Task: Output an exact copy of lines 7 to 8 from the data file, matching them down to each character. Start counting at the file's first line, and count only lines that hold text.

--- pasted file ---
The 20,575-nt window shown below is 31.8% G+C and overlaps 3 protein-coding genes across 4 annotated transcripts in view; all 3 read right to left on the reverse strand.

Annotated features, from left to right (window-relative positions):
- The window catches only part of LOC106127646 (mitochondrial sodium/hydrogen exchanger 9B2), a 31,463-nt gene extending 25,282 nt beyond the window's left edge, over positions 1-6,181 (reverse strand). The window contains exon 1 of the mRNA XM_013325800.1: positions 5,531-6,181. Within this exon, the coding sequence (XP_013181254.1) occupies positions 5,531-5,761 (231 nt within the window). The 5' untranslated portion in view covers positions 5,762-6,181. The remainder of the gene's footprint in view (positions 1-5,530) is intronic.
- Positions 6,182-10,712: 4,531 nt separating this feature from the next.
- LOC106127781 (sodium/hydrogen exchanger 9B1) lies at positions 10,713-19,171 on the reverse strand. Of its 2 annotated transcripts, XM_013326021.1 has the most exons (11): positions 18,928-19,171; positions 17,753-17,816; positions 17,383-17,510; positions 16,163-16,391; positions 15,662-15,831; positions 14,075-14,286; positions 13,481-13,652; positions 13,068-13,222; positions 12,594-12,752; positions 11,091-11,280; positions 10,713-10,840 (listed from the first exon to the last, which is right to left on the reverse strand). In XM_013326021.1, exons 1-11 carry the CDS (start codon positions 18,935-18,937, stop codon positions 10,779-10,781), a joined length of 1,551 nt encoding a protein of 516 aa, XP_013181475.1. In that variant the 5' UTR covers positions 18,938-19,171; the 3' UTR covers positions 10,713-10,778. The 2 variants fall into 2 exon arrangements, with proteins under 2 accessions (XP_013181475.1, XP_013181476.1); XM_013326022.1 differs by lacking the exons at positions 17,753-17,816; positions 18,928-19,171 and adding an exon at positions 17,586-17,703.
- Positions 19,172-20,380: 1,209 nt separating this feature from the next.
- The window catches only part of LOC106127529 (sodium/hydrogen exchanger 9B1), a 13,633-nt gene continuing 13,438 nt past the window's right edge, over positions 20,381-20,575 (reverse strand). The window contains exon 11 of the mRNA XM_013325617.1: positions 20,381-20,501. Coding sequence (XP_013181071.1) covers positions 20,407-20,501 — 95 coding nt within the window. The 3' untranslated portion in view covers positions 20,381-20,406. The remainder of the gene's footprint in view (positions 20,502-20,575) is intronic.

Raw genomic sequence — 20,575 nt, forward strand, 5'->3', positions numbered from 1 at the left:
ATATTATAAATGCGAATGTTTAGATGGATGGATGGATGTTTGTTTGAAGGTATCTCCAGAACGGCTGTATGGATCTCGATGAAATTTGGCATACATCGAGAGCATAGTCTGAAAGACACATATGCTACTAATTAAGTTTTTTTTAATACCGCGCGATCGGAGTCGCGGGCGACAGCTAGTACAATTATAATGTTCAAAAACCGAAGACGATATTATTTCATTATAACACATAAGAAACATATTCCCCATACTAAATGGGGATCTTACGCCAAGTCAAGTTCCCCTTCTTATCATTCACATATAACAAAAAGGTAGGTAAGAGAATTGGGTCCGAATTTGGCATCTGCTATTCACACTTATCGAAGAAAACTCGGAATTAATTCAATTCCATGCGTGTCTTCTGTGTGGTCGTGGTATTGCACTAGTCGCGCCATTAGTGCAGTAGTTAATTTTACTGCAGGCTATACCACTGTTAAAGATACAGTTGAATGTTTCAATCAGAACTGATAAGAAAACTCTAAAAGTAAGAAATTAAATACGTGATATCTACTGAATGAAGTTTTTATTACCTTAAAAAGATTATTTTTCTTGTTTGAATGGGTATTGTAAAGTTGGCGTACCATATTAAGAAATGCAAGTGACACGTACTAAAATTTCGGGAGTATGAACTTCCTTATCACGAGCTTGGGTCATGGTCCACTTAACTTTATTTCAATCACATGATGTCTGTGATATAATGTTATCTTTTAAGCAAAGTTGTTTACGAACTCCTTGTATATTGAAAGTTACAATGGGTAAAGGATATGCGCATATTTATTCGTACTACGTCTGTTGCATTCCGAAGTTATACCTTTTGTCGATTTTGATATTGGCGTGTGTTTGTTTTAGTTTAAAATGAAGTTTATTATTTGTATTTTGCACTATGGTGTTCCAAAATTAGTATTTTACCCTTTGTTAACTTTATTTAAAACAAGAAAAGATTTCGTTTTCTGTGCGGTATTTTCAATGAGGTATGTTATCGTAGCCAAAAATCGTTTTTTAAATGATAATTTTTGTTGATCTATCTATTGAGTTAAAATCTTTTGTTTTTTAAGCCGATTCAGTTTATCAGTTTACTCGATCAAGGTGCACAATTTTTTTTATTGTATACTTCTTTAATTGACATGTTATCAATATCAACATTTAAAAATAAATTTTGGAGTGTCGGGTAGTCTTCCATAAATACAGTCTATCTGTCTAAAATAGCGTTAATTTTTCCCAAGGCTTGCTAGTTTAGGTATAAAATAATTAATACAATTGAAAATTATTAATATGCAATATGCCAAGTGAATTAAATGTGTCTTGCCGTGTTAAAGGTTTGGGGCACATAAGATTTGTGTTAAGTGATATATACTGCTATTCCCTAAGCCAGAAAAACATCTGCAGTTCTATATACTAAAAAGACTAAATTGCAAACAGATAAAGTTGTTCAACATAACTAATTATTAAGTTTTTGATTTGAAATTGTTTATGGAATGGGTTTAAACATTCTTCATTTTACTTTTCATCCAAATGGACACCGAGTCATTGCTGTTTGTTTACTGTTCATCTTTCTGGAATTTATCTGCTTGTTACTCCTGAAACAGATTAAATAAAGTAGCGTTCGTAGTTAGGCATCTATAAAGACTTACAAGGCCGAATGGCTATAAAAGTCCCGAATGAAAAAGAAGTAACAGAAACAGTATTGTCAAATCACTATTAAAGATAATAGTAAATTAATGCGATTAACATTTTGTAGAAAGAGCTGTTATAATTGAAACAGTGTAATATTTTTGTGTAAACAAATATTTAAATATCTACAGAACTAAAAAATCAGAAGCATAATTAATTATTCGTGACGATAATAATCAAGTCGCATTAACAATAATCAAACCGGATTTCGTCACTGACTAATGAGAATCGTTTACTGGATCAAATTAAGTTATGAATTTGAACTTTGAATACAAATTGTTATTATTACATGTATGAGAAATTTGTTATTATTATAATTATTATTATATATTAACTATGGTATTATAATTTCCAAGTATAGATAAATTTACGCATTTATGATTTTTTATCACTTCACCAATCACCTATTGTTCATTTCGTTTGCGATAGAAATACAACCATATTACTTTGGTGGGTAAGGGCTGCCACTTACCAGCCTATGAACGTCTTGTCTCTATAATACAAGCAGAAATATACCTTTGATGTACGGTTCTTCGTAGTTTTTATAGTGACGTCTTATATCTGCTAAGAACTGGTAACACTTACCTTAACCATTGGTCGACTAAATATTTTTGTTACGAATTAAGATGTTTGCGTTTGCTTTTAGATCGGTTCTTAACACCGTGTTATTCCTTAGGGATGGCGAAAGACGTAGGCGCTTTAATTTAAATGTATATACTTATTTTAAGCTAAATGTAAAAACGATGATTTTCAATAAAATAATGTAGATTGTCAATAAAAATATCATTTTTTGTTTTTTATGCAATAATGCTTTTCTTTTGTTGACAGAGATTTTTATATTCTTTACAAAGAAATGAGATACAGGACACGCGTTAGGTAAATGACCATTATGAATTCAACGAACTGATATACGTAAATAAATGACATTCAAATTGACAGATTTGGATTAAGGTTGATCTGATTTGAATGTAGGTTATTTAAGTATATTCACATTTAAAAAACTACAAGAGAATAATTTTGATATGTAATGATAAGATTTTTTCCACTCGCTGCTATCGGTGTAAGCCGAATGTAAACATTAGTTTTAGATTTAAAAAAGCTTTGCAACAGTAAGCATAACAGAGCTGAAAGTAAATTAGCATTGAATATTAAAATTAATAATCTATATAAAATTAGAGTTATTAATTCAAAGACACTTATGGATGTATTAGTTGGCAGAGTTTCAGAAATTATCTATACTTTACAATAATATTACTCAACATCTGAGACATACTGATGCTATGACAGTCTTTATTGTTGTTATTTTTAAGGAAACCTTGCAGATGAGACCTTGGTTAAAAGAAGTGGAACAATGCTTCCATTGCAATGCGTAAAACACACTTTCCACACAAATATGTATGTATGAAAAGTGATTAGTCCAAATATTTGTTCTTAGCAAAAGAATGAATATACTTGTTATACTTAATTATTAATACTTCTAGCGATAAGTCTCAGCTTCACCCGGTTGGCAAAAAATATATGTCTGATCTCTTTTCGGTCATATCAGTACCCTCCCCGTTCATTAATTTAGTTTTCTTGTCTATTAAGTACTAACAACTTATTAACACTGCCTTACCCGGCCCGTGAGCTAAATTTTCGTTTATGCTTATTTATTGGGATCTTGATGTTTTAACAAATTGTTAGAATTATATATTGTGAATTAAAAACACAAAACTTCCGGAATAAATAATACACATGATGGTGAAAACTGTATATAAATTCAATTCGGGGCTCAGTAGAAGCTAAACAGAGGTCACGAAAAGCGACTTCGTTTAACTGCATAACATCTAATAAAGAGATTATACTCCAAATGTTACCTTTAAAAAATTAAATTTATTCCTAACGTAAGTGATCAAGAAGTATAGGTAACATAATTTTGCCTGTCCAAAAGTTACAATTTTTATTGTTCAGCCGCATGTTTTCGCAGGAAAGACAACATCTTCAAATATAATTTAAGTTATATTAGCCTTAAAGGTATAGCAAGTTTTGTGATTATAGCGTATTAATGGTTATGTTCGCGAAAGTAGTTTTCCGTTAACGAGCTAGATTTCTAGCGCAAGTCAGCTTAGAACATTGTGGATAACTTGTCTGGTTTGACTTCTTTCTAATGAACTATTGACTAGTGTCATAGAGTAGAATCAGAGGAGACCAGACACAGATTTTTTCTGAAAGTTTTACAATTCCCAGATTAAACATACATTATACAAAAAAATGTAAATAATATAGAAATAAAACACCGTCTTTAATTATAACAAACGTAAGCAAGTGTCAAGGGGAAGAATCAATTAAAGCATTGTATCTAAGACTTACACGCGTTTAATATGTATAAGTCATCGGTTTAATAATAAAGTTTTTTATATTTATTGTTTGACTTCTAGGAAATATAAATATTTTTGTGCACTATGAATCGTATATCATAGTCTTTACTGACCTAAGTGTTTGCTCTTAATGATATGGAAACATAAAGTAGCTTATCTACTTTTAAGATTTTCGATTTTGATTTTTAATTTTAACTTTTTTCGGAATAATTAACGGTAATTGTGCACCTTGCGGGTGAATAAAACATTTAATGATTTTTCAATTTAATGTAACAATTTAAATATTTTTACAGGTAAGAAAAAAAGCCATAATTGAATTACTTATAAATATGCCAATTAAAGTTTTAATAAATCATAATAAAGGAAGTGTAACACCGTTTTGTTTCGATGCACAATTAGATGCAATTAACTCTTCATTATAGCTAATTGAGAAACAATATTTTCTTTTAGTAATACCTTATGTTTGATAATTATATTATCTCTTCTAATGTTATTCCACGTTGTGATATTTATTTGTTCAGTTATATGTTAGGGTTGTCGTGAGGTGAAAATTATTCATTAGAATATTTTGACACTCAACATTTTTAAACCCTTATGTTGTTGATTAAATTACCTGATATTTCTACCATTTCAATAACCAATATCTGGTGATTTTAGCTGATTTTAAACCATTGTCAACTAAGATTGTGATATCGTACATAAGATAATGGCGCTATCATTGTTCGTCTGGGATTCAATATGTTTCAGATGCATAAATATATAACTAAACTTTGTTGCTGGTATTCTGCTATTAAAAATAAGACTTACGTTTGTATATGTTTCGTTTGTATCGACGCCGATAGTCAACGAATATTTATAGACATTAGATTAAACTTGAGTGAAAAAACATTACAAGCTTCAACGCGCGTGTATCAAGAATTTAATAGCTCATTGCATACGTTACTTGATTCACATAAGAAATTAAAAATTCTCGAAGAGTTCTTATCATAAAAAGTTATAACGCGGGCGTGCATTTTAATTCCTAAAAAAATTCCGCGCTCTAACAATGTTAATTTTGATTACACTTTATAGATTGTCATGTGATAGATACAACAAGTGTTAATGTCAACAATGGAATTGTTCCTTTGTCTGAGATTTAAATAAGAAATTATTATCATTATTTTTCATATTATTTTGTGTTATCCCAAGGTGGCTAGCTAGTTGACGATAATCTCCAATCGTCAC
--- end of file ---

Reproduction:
- The window catches only part of LOC106127529 (sodium/hydrogen exchanger 9B1), a 13,633-nt gene continuing 13,438 nt past the window's right edge, over positions 20,381-20,575 (reverse strand). The window contains exon 11 of the mRNA XM_013325617.1: positions 20,381-20,501. Coding sequence (XP_013181071.1) covers positions 20,407-20,501 — 95 coding nt within the window. The 3' untranslated portion in view covers positions 20,381-20,406. The remainder of the gene's footprint in view (positions 20,502-20,575) is intronic.

Raw genomic sequence — 20,575 nt, forward strand, 5'->3', positions numbered from 1 at the left: